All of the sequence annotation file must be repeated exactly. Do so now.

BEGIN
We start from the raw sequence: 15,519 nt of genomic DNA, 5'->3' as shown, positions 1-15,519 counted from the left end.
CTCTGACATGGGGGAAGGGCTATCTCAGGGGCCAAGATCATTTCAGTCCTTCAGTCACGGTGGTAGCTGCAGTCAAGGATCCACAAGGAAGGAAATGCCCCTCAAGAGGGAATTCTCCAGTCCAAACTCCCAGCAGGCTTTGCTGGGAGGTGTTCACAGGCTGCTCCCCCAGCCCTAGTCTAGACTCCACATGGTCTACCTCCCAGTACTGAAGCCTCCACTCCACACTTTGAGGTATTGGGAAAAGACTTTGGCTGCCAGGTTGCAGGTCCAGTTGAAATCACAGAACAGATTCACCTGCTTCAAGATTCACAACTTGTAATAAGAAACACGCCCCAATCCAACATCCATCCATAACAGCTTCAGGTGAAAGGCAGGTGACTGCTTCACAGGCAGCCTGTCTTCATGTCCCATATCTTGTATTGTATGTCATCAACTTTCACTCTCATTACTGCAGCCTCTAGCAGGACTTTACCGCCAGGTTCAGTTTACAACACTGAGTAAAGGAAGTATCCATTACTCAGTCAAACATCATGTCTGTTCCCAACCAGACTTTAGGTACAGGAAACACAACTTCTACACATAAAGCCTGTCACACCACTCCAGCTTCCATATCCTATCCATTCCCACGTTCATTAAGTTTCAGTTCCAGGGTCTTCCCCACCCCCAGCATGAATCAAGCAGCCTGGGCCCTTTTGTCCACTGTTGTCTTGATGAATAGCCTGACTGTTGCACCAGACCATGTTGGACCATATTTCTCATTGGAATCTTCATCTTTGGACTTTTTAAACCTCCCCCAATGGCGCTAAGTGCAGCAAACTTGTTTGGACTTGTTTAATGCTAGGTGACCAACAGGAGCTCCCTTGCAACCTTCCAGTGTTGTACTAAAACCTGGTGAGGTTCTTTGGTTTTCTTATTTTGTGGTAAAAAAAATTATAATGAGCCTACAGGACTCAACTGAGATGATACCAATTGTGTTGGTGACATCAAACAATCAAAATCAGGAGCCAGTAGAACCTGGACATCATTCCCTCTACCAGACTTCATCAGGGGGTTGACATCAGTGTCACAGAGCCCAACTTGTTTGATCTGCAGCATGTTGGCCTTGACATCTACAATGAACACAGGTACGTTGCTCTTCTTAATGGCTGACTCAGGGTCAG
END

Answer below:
We start from the raw sequence: 15,519 nt of genomic DNA, 5'->3' as shown, positions 1-15,519 counted from the left end.
CTCTGACATGGGGGAAGGGCTATCTCAGGGGCCAAGATCATTTCAGTCCTTCAGTCACGGTGGTAGCTGCAGTCAAGGATCCACAAGGAAGGAAATGCCCCTCAAGAGGGAATTCTCCAGTCCAAACTCCCAGCAGGCTTTGCTGGGAGGTGTTCACAGGCTGCTCCCCCAGCCCTAGTCTAGACTCCACATGGTCTACCTCCCAGTACTGAAGCCTCCACTCCACACTTTGAGGTATTGGGAAAAGACTTTGGCTGCCAGGTTGCAGGTCCAGTTGAAATCACAGAACAGATTCACCTGCTTCAAGATTCACAACTTGTAATAAGAAACACGCCCCAATCCAACATCCATCCATAACAGCTTCAGGTGAAAGGCAGGTGACTGCTTCACAGGCAGCCTGTCTTCATGTCCCATATCTTGTATTGTATGTCATCAACTTTCACTCTCATTACTGCAGCCTCTAGCAGGACTTTACCGCCAGGTTCAGTTTACAACACTGAGTAAAGGAAGTATCCATTACTCAGTCAAACATCATGTCTGTTCCCAACCAGACTTTAGGTACAGGAAACACAACTTCTACACATAAAGCCTGTCACACCACTCCAGCTTCCATATCCTATCCATTCCCACGTTCATTAAGTTTCAGTTCCAGGGTCTTCCCCACCCCCAGCATGAATCAAGCAGCCTGGGCCCTTTTGTCCACTGTTGTCTTGATGAATAGCCTGACTGTTGCACCAGACCATGTTGGACCATATTTCTCATTGGAATCTTCATCTTTGGACTTTTTAAACCTCCCCCAATGGCGCTAAGTGCAGCAAACTTGTTTGGACTTGTTTAATGCTAGGTGACCAACAGGAGCTCCCTTGCAACCTTCCAGTGTTGTACTAAAACCTGGTGAGGTTCTTTGGTTTTCTTATTTTGTGGTAAAAAAAATTATAATGAGCCTACAGGACTCAACTGAGATGATACCAATTGTGTTGGTGACATCAAACAATCAAAATCAGGAGCCAGTAGAACCTGGACATCATTCCCTCTACCAGACTTCATCAGGGGGTTGACATCAGTGTCACAGAGCCCAACTTGTTTGATCTGCAGCATGTTGGCCTTGACATCTACAATGAACACAGGTACGTTGCTCTTCTTAATGGCTGACTCAGGGTCAG